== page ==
Hull 53,927 students 13,482 pods

18


Site

Location

Plan

HU7

HU6 HU8 500meters HU5 HU2

HU3

HU9

HU1

HU4

The starting origin of the proposed ‘cocoon’ scheme is at the centre of Hull so it does not discriminate against any suburb. It originates here also because of its direct transport link with the water way systems that follows directly down to the port of Hull and the sea, therefore the pods can be globally exported. The sprawl of the scheme will be dictated by parameters based on educational performance in certain areas. If the scheme proves to be better than the traditional system it will move in to replace these areas that are most educational deficient. The systems will be self organising (number of required pods) and other established structures will network with one another to obtain micro and macro gains and information.

19


Form/Organisation

Below is Konrad Waschsmann diagram ‘organism’ from his institute of building research, this diagram has no hierarchical order because they are all dependant on one another, without one another the system fails, it was based on the six parts of Konrads institute. “A drawing of what Waschsmann calls the unlimited expansion of any given problem or task simultaneously reaching in all dimensions”. 3 This diagram provides organisa tion that is endless in what scale it can be applied a series of these diagrams in plan would have an endlessly variable overall form but it is constricted to a minimum/solitary form due to top down planning and is dictated to consist of a six sided principle, therefore in the truest essence it cannot be self organising at all scales. The floor plates of the proposed scheme have been based on this diagram for the propose that it can be applied to any scale.

3 – Network practices, page 46, Princeton architectural press

20


Quasicrystalline Images taken from Form Control to Design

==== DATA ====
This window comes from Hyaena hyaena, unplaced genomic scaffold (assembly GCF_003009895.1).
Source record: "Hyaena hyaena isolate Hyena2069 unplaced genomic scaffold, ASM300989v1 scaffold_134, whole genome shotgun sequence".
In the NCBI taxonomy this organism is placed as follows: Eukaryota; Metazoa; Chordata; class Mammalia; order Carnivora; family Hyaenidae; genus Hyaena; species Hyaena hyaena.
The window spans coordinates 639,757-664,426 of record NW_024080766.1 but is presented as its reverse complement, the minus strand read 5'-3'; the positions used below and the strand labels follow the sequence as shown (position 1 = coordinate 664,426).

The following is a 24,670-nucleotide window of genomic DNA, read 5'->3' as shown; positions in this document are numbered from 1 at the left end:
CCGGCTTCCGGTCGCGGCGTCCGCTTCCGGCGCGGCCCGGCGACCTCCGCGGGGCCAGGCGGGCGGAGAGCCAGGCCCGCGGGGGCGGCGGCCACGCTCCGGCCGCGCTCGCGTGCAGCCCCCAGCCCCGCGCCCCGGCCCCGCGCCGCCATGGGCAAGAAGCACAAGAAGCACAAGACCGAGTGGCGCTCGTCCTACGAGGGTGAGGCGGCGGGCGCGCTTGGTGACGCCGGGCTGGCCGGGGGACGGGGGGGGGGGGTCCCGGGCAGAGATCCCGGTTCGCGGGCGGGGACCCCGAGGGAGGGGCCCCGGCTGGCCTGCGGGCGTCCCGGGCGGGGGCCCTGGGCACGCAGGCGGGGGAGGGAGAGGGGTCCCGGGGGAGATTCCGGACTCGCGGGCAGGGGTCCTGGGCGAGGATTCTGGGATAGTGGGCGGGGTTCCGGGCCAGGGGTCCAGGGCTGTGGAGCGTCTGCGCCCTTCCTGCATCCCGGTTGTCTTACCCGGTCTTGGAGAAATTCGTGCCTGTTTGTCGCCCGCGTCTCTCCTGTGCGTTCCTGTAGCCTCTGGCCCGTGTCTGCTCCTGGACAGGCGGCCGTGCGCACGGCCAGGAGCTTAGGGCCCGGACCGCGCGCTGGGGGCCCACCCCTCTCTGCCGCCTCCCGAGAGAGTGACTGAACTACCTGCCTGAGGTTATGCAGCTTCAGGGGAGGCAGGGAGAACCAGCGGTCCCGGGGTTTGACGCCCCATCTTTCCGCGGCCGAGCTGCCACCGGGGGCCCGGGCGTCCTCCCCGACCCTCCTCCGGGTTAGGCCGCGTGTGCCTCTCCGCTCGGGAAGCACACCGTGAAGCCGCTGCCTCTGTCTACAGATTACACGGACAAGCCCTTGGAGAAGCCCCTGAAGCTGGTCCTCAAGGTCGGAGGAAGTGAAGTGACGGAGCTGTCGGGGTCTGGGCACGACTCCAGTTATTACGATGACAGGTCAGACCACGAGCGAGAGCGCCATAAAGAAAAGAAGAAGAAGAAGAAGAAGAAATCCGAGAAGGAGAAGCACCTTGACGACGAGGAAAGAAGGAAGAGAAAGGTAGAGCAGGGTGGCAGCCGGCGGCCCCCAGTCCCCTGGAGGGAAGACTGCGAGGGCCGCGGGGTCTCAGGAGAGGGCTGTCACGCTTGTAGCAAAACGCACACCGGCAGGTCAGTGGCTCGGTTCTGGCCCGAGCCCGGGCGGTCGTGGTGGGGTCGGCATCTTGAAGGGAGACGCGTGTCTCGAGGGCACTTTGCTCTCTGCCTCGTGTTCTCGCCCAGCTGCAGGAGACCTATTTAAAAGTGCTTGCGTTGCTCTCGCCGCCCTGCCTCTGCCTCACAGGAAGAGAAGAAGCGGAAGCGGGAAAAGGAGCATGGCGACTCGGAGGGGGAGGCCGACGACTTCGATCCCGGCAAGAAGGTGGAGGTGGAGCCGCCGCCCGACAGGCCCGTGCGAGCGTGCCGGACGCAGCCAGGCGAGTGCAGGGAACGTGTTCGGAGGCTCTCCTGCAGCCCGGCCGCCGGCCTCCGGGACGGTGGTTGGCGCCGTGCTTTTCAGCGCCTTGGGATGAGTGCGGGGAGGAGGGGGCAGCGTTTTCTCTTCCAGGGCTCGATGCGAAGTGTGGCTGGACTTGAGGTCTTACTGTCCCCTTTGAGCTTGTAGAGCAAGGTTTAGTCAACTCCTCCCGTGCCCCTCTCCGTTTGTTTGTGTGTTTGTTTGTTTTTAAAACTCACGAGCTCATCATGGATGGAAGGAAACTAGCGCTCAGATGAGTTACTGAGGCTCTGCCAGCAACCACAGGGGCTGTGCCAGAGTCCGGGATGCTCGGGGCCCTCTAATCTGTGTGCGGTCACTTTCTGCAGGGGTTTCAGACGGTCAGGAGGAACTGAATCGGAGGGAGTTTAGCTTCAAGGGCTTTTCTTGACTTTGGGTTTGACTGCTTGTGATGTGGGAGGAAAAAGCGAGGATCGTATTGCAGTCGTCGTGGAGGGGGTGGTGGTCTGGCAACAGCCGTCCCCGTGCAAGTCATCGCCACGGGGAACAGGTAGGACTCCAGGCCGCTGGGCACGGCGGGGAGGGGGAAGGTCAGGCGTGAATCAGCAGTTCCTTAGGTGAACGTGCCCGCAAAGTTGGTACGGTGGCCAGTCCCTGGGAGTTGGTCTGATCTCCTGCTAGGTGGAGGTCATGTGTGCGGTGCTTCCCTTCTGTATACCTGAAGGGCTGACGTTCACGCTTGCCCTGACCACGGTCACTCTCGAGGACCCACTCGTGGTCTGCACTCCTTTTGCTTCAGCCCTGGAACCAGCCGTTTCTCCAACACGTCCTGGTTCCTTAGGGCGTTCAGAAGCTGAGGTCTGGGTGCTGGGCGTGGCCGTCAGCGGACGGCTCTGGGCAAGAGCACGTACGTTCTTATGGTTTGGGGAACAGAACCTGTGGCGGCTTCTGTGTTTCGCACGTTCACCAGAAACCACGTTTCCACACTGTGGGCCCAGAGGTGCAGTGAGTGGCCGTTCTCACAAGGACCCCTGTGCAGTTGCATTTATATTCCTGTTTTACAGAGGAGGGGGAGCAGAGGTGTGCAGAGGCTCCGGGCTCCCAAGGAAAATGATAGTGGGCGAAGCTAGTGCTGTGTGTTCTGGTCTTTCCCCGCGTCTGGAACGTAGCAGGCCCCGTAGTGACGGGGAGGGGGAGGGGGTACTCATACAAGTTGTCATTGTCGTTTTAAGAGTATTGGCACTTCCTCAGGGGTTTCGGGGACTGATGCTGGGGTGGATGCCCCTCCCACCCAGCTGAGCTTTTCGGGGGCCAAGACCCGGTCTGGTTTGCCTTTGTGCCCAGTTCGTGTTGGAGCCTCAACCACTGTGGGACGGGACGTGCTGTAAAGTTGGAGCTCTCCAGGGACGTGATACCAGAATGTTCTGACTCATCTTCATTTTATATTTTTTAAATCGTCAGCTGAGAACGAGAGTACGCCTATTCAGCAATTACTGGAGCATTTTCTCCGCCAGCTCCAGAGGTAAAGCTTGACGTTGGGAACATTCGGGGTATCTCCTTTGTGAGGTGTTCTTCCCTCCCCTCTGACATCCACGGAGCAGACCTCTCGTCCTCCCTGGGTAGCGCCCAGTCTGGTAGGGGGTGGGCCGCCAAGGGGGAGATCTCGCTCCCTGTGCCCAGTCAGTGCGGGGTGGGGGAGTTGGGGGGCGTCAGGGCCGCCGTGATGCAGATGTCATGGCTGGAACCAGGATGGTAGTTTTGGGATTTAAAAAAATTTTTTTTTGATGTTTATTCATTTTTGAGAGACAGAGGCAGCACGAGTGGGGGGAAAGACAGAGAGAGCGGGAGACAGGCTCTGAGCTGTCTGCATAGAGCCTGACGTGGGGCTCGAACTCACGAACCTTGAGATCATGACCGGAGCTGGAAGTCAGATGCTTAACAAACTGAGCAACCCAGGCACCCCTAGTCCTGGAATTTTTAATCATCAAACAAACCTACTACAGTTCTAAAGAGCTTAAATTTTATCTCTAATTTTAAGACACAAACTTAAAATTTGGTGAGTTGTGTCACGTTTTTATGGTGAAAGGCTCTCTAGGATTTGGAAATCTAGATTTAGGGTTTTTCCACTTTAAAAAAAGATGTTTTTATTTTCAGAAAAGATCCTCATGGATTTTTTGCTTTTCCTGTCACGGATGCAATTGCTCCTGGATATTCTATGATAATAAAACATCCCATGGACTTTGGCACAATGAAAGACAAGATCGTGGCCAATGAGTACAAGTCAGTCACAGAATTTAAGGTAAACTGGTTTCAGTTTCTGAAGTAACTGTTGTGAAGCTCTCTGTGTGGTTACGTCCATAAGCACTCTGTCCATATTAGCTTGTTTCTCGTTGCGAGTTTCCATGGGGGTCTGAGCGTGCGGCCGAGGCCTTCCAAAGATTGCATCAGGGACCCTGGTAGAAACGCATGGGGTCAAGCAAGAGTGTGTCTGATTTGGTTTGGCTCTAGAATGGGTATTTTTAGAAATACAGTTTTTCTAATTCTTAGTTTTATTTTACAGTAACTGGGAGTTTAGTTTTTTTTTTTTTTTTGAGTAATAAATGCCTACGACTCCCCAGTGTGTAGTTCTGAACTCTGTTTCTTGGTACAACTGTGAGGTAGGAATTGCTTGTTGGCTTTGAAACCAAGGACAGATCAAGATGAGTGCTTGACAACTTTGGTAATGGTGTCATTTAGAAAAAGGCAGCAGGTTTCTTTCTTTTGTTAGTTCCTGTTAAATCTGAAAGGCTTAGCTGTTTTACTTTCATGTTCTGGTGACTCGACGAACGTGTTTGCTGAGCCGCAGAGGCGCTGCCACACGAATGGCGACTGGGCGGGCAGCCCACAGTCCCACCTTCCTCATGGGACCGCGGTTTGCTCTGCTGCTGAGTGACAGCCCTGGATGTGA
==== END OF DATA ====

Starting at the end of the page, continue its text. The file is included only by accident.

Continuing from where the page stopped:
Quasicrsystalline - Research into the quasicrystalline structures and there applicability to design has been carried out by the architectural studio Aranda/Lasch founded by Benjamin Aranda and Christopher Lasch. “Our obsession is the pursuit of order that are rigorously modular but wild-almost out of order. Quasicrystals, a new phase of matter discovered in 1974, represents this kind of material structure that hovers on the edge of falling apart.”4 The significant property of the quasicrystals is that is never repeats its structural pattern twice, the structural system of this material is self organising and is endlessly uneven and never the same but is structurally sound. “The key to the quasicrystals aperiodic structure is that they are organised by socalled ‘forbidden’ symmetries (such as 5, 8 or 12-fold symmetries) that, until recently were not thought to be able to tile space without leaving gaps.”5 In 1974, Roger Penrose managed to produce a 5-sided tilling that was aperiodic and always changing. The molecules that assemble themselves using local forces are found to be organising over long ranges so as to orientate themselves correctly, therefore the individual parts would have to know the orientation of another individual far away which is impossible. This system of organisation allows for a single unit to be tilled over an infinite distance that is different to each other, it is not dependant on a minimal six sided form like the Waschsmann diagram and is organised bottom up. 4 - Form control to design, page 196 5 - Form control to design, page 197 Above - Quasicrystalline studies 3d printed creating a sructural mesh. Below - Plan of self organising quasicrystalline structure.